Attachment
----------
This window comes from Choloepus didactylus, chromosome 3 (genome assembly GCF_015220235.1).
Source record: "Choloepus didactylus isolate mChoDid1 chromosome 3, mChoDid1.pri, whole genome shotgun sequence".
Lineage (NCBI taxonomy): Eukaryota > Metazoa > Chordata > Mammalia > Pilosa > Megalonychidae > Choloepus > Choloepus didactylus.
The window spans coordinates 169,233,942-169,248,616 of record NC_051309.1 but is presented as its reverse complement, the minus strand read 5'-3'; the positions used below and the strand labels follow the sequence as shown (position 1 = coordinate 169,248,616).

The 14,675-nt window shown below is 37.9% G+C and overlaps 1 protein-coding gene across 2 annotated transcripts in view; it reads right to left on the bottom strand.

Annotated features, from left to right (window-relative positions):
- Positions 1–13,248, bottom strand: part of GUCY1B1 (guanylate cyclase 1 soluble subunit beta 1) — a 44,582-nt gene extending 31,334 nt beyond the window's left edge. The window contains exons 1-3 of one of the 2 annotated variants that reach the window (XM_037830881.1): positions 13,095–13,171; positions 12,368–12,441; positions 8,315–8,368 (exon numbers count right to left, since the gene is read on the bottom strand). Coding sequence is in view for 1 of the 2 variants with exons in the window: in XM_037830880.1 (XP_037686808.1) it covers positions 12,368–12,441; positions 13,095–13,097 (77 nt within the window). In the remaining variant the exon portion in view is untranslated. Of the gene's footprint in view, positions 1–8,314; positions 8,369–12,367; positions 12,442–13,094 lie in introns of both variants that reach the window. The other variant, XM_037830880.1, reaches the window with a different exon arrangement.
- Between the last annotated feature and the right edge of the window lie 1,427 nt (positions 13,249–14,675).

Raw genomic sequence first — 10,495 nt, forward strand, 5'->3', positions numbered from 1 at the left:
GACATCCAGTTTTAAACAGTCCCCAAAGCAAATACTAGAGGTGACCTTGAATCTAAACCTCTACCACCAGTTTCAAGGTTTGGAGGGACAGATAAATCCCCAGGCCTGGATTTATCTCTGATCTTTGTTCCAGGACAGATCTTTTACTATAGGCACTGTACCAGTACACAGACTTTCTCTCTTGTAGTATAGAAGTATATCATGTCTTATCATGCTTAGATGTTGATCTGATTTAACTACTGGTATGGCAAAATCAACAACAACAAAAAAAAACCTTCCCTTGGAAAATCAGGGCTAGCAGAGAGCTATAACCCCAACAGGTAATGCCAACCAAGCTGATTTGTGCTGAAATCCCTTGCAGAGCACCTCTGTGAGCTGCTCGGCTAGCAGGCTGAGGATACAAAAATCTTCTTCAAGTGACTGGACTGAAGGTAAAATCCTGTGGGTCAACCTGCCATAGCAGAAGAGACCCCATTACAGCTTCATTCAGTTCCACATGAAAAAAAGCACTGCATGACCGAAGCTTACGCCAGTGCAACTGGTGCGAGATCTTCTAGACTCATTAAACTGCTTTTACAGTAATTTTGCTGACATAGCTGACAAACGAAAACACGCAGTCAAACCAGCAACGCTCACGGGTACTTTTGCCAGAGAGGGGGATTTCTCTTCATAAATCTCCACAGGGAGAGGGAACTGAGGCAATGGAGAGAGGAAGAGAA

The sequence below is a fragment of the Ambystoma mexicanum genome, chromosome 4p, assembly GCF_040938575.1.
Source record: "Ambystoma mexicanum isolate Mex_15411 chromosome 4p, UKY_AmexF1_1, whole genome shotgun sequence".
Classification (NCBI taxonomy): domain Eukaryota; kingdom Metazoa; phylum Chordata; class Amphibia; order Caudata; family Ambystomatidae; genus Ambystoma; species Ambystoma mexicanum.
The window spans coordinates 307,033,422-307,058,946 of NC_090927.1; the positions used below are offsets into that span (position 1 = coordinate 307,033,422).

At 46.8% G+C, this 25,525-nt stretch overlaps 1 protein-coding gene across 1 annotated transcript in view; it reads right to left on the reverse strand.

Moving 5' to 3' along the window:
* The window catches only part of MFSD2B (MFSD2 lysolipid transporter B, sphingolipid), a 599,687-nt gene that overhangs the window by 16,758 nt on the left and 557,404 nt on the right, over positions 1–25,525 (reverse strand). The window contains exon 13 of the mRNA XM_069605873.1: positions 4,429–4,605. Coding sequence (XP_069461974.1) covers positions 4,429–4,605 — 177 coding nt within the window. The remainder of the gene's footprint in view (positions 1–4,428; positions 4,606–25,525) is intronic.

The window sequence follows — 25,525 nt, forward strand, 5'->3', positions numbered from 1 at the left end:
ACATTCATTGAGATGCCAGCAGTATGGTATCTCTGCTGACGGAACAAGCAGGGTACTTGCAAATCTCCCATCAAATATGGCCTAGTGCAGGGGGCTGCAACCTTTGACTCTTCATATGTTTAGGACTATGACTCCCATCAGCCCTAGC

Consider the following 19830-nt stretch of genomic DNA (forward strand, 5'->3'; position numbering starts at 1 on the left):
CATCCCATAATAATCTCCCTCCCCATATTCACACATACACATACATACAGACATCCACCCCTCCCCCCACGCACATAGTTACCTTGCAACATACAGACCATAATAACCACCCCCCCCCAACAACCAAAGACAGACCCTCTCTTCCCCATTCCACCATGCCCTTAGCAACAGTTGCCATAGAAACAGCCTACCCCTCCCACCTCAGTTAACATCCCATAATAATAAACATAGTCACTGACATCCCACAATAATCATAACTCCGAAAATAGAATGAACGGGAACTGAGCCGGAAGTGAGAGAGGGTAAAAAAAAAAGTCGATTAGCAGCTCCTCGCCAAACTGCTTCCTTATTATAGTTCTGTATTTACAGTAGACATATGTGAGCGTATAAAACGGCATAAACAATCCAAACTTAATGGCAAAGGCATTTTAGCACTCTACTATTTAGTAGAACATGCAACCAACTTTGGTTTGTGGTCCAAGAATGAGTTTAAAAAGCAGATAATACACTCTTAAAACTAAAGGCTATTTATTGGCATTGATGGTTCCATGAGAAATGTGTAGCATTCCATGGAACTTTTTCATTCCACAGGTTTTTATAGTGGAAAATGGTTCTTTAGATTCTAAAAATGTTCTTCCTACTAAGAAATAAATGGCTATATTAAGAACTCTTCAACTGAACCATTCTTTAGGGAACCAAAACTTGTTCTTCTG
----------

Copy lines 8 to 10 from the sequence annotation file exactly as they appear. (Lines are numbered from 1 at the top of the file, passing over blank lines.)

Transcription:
- Between the last annotated feature and the right edge of the window lie 1,427 nt (positions 13,249–14,675).

Raw genomic sequence first — 10,495 nt, forward strand, 5'->3', positions numbered from 1 at the left:
GACATCCAGTTTTAAACAGTCCCCAAAGCAAATACTAGAGGTGACCTTGAATCTAAACCTCTACCACCAGTTTCAAGGTTTGGAGGGACAGATAAATCCCCAGGCCTGGATTTATCTCTGATCTTTGTTCCAGGACAGATCTTTTACTATAGGCACTGTACCAGTACACAGACTTTCTCTCTTGTAGTATAGAAGTATATCATGTCTTATCATGCTTAGATGTTGATCTGATTTAACTACTGGTATGGCAAAATCAACAACAACAAAAAAAAACCTTCCCTTGGAAAATCAGGGCTAGCAGAGAGCTATAACCCCAACAGGTAATGCCAACCAAGCTGATTTGTGCTGAAATCCCTTGCAGAGCACCTCTGTGAGCTGCTCGGCTAGCAGGCTGAGGATACAAAAATCTTCTTCAAGTGACTGGACTGAAGGTAAAATCCTGTGGGTCAACCTGCCATAGCAGAAGAGACCCCATTACAGCTTCATTCAGTTCCACATGAAAAAAAGCACTGCATGACCGAAGCTTACGCCAGTGCAACTGGTGCGAGATCTTCTAGACTCATTAAACTGCTTTTACAGTAATTTTGCTGACATAGCTGACAAACGAAAACACGCAGTCAAACCAGCAACGCTCACGGGTACTTTTGCCAGAGAGGGGGATTTCTCTTCATAAATCTCCACAGGGAGAGGGAACTGAGGCAATGGAGAGAGGAAGAGAA